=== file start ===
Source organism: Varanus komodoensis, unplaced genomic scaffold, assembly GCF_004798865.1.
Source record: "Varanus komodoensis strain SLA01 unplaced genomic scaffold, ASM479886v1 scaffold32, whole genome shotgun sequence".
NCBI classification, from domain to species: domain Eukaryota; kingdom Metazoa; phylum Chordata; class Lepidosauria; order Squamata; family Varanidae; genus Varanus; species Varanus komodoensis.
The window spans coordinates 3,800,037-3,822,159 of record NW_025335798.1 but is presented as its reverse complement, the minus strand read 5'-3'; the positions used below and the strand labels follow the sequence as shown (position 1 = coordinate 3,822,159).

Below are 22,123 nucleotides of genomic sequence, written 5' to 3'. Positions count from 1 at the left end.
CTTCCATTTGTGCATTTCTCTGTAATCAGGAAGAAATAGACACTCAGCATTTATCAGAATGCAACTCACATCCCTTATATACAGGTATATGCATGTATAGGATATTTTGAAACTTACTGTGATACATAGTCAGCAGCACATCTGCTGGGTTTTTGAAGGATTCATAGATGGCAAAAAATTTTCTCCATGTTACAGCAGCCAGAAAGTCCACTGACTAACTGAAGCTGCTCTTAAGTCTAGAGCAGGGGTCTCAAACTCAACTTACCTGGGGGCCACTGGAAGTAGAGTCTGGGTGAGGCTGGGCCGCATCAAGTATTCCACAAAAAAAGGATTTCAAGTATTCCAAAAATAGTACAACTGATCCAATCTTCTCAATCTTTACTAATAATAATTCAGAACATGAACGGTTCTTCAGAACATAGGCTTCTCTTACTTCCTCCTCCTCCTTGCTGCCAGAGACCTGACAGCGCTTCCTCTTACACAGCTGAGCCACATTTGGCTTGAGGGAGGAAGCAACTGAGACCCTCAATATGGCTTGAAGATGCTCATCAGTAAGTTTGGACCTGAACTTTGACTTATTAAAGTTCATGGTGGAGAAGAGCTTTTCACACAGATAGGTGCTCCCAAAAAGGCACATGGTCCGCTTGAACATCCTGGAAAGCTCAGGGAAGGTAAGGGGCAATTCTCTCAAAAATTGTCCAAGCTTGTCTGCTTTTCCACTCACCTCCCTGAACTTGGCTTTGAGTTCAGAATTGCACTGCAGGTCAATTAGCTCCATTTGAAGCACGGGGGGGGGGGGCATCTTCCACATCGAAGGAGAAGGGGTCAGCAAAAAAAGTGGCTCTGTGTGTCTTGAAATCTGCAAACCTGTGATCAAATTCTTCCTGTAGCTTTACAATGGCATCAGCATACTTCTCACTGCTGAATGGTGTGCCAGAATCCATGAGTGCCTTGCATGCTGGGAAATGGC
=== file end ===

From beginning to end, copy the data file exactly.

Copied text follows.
Source organism: Varanus komodoensis, unplaced genomic scaffold, assembly GCF_004798865.1.
Source record: "Varanus komodoensis strain SLA01 unplaced genomic scaffold, ASM479886v1 scaffold32, whole genome shotgun sequence".
NCBI classification, from domain to species: domain Eukaryota; kingdom Metazoa; phylum Chordata; class Lepidosauria; order Squamata; family Varanidae; genus Varanus; species Varanus komodoensis.
The window spans coordinates 3,800,037-3,822,159 of record NW_025335798.1 but is presented as its reverse complement, the minus strand read 5'-3'; the positions used below and the strand labels follow the sequence as shown (position 1 = coordinate 3,822,159).

Below are 22,123 nucleotides of genomic sequence, written 5' to 3'. Positions count from 1 at the left end.
CTTCCATTTGTGCATTTCTCTGTAATCAGGAAGAAATAGACACTCAGCATTTATCAGAATGCAACTCACATCCCTTATATACAGGTATATGCATGTATAGGATATTTTGAAACTTACTGTGATACATAGTCAGCAGCACATCTGCTGGGTTTTTGAAGGATTCATAGATGGCAAAAAATTTTCTCCATGTTACAGCAGCCAGAAAGTCCACTGACTAACTGAAGCTGCTCTTAAGTCTAGAGCAGGGGTCTCAAACTCAACTTACCTGGGGGCCACTGGAAGTAGAGTCTGGGTGAGGCTGGGCCGCATCAAGTATTCCACAAAAAAAGGATTTCAAGTATTCCAAAAATAGTACAACTGATCCAATCTTCTCAATCTTTACTAATAATAATTCAGAACATGAACGGTTCTTCAGAACATAGGCTTCTCTTACTTCCTCCTCCTCCTTGCTGCCAGAGACCTGACAGCGCTTCCTCTTACACAGCTGAGCCACATTTGGCTTGAGGGAGGAAGCAACTGAGACCCTCAATATGGCTTGAAGATGCTCATCAGTAAGTTTGGACCTGAACTTTGACTTATTAAAGTTCATGGTGGAGAAGAGCTTTTCACACAGATAGGTGCTCCCAAAAAGGCACATGGTCCGCTTGAACATCCTGGAAAGCTCAGGGAAGGTAAGGGGCAATTCTCTCAAAAATTGTCCAAGCTTGTCTGCTTTTCCACTCACCTCCCTGAACTTGGCTTTGAGTTCAGAATTGCACTGCAGGTCAATTAGCTCCATTTGAAGCACGGGGGGGGGGGGCATCTTCCACATCGAAGGAGAAGGGGTCAGCAAAAAAAGTGGCTCTGTGTGTCTTGAAATCTGCAAACCTGTGATCAAATTCTTCCTGTAGCTTTACAATGGCATCAGCATACTTCTCACTGCTGAATGGTGTGCCAGAATCCATGAGTGCCTTGCATGCTGGGAAATGGC